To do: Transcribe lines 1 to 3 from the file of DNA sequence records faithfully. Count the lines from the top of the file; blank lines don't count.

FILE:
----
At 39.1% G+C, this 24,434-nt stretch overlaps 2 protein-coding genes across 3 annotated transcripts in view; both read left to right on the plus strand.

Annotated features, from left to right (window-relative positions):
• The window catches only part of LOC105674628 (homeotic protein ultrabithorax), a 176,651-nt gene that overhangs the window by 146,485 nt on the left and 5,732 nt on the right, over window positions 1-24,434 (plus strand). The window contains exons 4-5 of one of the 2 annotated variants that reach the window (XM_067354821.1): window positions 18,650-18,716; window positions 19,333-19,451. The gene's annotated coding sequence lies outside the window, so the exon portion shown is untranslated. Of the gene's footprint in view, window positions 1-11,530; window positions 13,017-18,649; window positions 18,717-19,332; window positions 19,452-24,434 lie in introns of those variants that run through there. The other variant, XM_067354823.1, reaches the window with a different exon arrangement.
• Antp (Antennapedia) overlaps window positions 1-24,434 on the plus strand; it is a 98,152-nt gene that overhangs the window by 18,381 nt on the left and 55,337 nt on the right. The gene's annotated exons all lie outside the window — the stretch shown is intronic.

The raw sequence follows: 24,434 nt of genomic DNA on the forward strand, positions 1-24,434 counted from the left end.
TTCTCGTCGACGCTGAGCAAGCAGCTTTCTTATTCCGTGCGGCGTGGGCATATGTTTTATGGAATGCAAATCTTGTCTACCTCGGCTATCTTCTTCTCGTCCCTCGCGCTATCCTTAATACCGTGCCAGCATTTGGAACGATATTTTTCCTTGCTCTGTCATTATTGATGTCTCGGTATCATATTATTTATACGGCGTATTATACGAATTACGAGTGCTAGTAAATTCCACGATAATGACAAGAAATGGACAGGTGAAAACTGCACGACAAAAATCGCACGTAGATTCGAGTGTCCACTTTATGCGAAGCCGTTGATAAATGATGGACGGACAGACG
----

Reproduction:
At 39.1% G+C, this 24,434-nt stretch overlaps 2 protein-coding genes across 3 annotated transcripts in view; both read left to right on the plus strand.

Annotated features, from left to right (window-relative positions):
• The window catches only part of LOC105674628 (homeotic protein ultrabithorax), a 176,651-nt gene that overhangs the window by 146,485 nt on the left and 5,732 nt on the right, over window positions 1-24,434 (plus strand). The window contains exons 4-5 of one of the 2 annotated variants that reach the window (XM_067354821.1): window positions 18,650-18,716; window positions 19,333-19,451. The gene's annotated coding sequence lies outside the window, so the exon portion shown is untranslated. Of the gene's footprint in view, window positions 1-11,530; window positions 13,017-18,649; window positions 18,717-19,332; window positions 19,452-24,434 lie in introns of those variants that run through there. The other variant, XM_067354823.1, reaches the window with a different exon arrangement.